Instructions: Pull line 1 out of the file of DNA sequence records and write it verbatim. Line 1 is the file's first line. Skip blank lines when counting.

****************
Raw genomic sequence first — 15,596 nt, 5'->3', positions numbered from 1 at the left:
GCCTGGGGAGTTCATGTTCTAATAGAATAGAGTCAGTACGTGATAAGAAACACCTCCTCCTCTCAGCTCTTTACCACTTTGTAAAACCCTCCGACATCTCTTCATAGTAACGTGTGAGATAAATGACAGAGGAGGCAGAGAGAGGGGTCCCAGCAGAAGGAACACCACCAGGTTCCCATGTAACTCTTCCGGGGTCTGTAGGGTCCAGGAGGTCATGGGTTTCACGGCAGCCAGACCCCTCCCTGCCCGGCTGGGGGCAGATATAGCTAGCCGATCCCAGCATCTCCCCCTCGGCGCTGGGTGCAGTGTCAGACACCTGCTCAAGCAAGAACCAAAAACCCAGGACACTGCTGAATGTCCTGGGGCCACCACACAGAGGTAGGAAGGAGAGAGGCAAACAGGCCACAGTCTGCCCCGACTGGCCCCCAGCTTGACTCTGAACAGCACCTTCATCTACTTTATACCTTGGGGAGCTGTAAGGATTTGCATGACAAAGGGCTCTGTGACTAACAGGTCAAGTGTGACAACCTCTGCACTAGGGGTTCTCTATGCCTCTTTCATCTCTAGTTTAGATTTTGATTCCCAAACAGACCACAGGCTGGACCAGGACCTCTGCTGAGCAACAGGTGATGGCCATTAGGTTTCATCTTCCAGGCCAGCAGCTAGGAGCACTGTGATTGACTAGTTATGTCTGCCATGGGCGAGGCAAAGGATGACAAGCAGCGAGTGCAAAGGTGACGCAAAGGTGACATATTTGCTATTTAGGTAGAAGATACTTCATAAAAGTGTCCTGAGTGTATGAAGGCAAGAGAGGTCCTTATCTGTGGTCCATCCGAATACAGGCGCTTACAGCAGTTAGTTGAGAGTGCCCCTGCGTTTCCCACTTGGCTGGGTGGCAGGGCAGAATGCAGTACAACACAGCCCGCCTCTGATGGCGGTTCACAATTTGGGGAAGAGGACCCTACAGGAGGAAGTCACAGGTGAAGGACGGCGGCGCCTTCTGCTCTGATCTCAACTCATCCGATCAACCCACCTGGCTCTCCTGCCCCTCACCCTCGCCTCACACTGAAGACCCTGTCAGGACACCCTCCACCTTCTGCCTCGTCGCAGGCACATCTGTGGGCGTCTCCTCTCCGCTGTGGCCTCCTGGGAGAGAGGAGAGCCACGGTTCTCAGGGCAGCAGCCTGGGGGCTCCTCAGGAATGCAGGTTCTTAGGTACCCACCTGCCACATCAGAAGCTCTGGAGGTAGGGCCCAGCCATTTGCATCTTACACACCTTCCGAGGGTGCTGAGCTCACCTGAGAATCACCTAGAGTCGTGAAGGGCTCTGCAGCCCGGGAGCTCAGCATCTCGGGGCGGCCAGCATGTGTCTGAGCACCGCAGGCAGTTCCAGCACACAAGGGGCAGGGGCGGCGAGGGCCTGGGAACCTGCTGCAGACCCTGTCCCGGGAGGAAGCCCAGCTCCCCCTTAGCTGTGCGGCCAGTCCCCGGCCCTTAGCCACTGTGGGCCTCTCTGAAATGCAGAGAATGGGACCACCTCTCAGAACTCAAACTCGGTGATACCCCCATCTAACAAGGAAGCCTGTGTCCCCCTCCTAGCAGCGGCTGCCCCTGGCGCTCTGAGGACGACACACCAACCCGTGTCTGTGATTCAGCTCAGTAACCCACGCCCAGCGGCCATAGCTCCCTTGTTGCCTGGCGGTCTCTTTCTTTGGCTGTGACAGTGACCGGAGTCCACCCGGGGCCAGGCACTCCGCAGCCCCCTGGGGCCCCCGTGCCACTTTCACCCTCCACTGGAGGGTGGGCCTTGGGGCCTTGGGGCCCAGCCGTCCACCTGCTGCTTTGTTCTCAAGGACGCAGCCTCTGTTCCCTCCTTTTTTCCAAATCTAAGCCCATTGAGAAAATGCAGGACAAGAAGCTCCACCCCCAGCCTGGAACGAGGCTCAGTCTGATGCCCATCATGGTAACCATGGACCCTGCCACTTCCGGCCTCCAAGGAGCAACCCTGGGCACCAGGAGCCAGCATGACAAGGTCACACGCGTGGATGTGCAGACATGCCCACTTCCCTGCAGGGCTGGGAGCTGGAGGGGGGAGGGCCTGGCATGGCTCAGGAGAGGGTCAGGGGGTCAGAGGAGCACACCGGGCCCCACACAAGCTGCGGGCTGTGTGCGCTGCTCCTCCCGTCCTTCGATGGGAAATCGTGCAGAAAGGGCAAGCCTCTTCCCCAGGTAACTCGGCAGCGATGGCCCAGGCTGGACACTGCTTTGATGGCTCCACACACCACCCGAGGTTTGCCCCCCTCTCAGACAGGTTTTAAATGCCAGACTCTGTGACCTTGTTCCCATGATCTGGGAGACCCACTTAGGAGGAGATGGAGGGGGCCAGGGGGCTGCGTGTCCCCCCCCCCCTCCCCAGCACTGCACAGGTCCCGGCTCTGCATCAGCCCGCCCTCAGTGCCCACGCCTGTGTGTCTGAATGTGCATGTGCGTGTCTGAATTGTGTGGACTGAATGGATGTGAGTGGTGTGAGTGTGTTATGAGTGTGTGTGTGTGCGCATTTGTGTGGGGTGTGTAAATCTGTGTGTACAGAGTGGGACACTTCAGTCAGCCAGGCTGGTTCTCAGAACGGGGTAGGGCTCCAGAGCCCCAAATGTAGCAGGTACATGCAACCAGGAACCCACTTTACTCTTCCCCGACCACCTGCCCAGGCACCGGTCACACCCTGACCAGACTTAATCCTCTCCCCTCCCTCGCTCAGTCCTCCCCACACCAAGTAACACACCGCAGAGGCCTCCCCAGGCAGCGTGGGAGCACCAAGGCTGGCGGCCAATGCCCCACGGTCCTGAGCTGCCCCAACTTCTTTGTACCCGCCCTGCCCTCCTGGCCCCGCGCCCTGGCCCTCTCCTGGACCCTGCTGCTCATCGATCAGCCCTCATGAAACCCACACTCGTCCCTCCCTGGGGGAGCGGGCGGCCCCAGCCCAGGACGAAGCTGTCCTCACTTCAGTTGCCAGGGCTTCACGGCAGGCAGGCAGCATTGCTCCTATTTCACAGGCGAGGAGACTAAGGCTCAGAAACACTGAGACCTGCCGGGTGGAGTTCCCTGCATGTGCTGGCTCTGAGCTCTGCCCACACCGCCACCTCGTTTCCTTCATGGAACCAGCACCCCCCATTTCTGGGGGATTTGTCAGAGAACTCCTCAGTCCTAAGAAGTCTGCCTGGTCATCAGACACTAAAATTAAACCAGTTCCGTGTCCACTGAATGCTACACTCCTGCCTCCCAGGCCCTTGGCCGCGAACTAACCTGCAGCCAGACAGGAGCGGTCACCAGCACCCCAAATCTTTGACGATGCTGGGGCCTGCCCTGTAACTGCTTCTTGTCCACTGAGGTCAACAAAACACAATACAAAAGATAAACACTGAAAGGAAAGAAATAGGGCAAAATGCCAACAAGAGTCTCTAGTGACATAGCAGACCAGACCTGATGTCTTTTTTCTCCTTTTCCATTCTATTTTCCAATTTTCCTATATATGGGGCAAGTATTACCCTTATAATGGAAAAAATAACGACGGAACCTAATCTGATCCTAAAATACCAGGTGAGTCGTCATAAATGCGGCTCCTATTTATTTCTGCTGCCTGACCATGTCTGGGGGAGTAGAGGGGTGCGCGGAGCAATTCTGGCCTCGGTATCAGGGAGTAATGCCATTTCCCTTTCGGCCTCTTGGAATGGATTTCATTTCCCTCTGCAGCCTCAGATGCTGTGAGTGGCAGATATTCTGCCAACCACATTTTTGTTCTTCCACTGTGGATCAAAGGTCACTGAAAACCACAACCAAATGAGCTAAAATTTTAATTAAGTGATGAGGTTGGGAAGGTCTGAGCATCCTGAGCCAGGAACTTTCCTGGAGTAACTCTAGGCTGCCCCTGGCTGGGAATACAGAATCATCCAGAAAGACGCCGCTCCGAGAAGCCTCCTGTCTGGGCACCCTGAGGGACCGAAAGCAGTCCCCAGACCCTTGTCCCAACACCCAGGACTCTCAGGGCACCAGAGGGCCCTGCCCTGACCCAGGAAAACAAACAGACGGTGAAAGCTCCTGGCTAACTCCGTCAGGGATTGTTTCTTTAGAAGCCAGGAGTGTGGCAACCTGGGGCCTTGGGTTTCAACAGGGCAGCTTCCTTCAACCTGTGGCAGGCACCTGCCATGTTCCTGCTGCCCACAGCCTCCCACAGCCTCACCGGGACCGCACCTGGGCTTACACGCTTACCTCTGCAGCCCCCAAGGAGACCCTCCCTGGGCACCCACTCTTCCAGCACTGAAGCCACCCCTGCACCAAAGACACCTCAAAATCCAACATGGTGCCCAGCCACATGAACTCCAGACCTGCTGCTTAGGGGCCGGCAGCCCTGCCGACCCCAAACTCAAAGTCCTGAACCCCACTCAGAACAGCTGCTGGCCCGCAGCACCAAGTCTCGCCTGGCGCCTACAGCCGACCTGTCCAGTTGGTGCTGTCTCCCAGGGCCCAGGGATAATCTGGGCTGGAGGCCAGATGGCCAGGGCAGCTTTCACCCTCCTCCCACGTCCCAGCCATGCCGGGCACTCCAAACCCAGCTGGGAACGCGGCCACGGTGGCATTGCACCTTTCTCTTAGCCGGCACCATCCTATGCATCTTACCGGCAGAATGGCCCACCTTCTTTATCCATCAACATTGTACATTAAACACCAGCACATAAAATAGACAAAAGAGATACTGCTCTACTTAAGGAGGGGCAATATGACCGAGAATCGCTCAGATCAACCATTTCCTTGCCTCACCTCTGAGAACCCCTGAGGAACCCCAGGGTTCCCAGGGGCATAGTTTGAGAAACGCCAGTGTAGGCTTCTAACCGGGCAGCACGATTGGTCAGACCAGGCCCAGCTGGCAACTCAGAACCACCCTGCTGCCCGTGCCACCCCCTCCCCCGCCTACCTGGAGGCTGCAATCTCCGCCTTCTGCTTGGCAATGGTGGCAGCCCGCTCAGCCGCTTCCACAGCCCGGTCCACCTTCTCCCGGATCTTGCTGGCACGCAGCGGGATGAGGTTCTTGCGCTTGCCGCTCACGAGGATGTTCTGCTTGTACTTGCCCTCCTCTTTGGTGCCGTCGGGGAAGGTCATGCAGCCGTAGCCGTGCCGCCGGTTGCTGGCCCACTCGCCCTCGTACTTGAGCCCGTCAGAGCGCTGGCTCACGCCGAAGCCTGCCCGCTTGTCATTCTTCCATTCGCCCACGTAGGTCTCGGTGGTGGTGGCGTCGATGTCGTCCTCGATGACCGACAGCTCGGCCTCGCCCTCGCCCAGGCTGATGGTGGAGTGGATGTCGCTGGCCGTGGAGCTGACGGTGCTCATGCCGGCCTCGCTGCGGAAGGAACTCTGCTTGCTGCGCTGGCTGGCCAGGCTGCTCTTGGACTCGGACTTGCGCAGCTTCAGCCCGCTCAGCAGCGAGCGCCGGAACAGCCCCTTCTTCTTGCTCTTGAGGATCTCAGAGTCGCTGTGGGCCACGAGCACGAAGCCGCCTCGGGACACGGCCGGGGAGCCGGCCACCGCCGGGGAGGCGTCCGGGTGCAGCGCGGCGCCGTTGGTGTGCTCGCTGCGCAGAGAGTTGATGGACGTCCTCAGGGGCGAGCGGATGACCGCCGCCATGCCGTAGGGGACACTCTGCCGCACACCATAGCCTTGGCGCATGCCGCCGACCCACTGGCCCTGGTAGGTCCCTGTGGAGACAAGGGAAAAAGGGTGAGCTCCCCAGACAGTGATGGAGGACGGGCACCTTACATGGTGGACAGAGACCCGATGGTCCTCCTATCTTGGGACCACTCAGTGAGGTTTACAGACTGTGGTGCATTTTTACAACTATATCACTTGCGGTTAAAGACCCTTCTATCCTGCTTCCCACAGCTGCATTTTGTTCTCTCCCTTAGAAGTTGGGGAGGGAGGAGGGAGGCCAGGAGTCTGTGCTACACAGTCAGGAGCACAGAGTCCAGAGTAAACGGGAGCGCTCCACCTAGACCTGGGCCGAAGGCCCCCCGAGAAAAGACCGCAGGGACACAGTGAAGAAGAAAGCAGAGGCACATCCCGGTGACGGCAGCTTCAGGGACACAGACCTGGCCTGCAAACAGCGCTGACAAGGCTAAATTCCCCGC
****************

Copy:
Raw genomic sequence first — 15,596 nt, 5'->3', positions numbered from 1 at the left: